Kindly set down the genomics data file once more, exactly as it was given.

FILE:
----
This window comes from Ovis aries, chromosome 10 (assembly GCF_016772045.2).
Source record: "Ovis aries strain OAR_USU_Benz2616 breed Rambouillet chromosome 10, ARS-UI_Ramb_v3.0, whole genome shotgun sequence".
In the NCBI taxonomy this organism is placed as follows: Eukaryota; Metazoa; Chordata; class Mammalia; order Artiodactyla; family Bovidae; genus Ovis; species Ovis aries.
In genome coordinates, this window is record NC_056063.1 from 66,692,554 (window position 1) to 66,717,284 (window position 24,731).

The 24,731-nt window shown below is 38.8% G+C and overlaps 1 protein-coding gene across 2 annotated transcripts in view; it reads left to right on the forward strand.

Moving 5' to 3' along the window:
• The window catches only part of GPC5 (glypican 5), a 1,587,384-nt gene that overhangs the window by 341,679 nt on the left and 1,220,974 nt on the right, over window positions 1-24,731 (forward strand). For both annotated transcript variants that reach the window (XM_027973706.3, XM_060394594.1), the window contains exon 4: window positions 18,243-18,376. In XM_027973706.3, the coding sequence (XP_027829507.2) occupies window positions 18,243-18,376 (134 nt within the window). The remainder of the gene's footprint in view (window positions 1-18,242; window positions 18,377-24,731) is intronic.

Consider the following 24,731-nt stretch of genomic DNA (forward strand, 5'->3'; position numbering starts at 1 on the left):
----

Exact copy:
This window comes from Ovis aries, chromosome 10 (assembly GCF_016772045.2).
Source record: "Ovis aries strain OAR_USU_Benz2616 breed Rambouillet chromosome 10, ARS-UI_Ramb_v3.0, whole genome shotgun sequence".
In the NCBI taxonomy this organism is placed as follows: Eukaryota; Metazoa; Chordata; class Mammalia; order Artiodactyla; family Bovidae; genus Ovis; species Ovis aries.
In genome coordinates, this window is record NC_056063.1 from 66,692,554 (window position 1) to 66,717,284 (window position 24,731).

The 24,731-nt window shown below is 38.8% G+C and overlaps 1 protein-coding gene across 2 annotated transcripts in view; it reads left to right on the forward strand.

Moving 5' to 3' along the window:
• The window catches only part of GPC5 (glypican 5), a 1,587,384-nt gene that overhangs the window by 341,679 nt on the left and 1,220,974 nt on the right, over window positions 1-24,731 (forward strand). For both annotated transcript variants that reach the window (XM_027973706.3, XM_060394594.1), the window contains exon 4: window positions 18,243-18,376. In XM_027973706.3, the coding sequence (XP_027829507.2) occupies window positions 18,243-18,376 (134 nt within the window). The remainder of the gene's footprint in view (window positions 1-18,242; window positions 18,377-24,731) is intronic.

Consider the following 24,731-nt stretch of genomic DNA (forward strand, 5'->3'; position numbering starts at 1 on the left):